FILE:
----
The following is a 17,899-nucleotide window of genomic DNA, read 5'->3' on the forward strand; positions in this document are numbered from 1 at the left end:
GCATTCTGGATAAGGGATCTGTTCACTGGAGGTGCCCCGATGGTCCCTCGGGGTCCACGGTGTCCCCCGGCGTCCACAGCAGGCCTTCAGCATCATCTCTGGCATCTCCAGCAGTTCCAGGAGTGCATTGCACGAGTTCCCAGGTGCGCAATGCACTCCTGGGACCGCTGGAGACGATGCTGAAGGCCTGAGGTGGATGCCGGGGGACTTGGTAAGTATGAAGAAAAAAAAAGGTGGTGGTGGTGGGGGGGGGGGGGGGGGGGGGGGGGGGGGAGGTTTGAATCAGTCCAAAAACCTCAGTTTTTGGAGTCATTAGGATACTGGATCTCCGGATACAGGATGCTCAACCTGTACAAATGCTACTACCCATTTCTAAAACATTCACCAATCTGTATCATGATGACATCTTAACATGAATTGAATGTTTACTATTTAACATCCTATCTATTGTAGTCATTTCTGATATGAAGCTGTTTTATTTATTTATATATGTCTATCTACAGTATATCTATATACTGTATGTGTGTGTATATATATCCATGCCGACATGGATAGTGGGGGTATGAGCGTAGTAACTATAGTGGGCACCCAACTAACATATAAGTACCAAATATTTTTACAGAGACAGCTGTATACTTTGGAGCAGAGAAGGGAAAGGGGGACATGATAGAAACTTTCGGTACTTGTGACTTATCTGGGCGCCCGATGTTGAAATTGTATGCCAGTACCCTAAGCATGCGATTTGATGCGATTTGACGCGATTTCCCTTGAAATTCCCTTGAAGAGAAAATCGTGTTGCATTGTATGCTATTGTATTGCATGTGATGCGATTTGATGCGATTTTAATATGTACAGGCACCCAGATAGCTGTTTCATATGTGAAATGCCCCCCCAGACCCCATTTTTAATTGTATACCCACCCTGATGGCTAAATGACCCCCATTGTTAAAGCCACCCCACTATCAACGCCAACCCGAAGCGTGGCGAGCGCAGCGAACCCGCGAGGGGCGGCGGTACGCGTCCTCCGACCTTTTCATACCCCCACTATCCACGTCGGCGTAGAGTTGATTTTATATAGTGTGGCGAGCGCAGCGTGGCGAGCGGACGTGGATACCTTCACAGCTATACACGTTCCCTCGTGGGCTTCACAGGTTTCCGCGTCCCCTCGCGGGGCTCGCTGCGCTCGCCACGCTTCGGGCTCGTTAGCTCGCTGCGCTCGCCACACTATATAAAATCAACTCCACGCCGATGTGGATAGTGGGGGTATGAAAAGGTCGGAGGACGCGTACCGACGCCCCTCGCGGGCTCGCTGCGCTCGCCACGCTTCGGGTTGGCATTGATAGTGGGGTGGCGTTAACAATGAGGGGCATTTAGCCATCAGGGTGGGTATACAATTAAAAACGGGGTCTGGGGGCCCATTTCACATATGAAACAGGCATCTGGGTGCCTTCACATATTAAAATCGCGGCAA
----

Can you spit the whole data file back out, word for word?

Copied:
The following is a 17,899-nucleotide window of genomic DNA, read 5'->3' on the forward strand; positions in this document are numbered from 1 at the left end:
GCATTCTGGATAAGGGATCTGTTCACTGGAGGTGCCCCGATGGTCCCTCGGGGTCCACGGTGTCCCCCGGCGTCCACAGCAGGCCTTCAGCATCATCTCTGGCATCTCCAGCAGTTCCAGGAGTGCATTGCACGAGTTCCCAGGTGCGCAATGCACTCCTGGGACCGCTGGAGACGATGCTGAAGGCCTGAGGTGGATGCCGGGGGACTTGGTAAGTATGAAGAAAAAAAAAGGTGGTGGTGGTGGGGGGGGGGGGGGGGGGGGGGGGGGGGGAGGTTTGAATCAGTCCAAAAACCTCAGTTTTTGGAGTCATTAGGATACTGGATCTCCGGATACAGGATGCTCAACCTGTACAAATGCTACTACCCATTTCTAAAACATTCACCAATCTGTATCATGATGACATCTTAACATGAATTGAATGTTTACTATTTAACATCCTATCTATTGTAGTCATTTCTGATATGAAGCTGTTTTATTTATTTATATATGTCTATCTACAGTATATCTATATACTGTATGTGTGTGTATATATATCCATGCCGACATGGATAGTGGGGGTATGAGCGTAGTAACTATAGTGGGCACCCAACTAACATATAAGTACCAAATATTTTTACAGAGACAGCTGTATACTTTGGAGCAGAGAAGGGAAAGGGGGACATGATAGAAACTTTCGGTACTTGTGACTTATCTGGGCGCCCGATGTTGAAATTGTATGCCAGTACCCTAAGCATGCGATTTGATGCGATTTGACGCGATTTCCCTTGAAATTCCCTTGAAGAGAAAATCGTGTTGCATTGTATGCTATTGTATTGCATGTGATGCGATTTGATGCGATTTTAATATGTACAGGCACCCAGATAGCTGTTTCATATGTGAAATGCCCCCCCAGACCCCATTTTTAATTGTATACCCACCCTGATGGCTAAATGACCCCCATTGTTAAAGCCACCCCACTATCAACGCCAACCCGAAGCGTGGCGAGCGCAGCGAACCCGCGAGGGGCGGCGGTACGCGTCCTCCGACCTTTTCATACCCCCACTATCCACGTCGGCGTAGAGTTGATTTTATATAGTGTGGCGAGCGCAGCGTGGCGAGCGGACGTGGATACCTTCACAGCTATACACGTTCCCTCGTGGGCTTCACAGGTTTCCGCGTCCCCTCGCGGGGCTCGCTGCGCTCGCCACGCTTCGGGCTCGTTAGCTCGCTGCGCTCGCCACACTATATAAAATCAACTCCACGCCGATGTGGATAGTGGGGGTATGAAAAGGTCGGAGGACGCGTACCGACGCCCCTCGCGGGCTCGCTGCGCTCGCCACGCTTCGGGTTGGCATTGATAGTGGGGTGGCGTTAACAATGAGGGGCATTTAGCCATCAGGGTGGGTATACAATTAAAAACGGGGTCTGGGGGCCCATTTCACATATGAAACAGGCATCTGGGTGCCTTCACATATTAAAATCGCGGCAA